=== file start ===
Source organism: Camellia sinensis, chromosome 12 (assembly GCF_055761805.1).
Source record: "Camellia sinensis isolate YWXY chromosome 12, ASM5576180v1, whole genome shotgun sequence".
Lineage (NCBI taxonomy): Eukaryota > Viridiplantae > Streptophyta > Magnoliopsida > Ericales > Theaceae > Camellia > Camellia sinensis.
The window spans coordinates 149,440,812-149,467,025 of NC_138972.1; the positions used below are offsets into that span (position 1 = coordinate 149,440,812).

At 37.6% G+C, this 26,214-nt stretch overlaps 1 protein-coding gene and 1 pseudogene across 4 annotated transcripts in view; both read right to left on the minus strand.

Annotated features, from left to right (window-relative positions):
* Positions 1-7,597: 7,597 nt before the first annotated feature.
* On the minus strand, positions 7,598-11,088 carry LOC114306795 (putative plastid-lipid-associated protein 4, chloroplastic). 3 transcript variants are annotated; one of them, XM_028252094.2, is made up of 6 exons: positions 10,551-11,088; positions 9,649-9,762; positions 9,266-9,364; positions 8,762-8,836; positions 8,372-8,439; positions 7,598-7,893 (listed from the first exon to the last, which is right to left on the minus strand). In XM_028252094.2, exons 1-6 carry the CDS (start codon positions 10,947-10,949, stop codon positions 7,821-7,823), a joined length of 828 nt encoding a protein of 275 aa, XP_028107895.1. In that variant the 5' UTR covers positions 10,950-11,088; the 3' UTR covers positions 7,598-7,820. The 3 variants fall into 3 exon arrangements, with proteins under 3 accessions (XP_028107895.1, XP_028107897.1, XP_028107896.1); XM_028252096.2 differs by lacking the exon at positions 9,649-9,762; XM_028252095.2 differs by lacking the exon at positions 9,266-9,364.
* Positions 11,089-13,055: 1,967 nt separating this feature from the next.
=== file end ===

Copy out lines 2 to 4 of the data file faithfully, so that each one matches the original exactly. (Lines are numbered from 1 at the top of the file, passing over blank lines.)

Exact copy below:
Source record: "Camellia sinensis isolate YWXY chromosome 12, ASM5576180v1, whole genome shotgun sequence".
Lineage (NCBI taxonomy): Eukaryota > Viridiplantae > Streptophyta > Magnoliopsida > Ericales > Theaceae > Camellia > Camellia sinensis.
The window spans coordinates 149,440,812-149,467,025 of NC_138972.1; the positions used below are offsets into that span (position 1 = coordinate 149,440,812).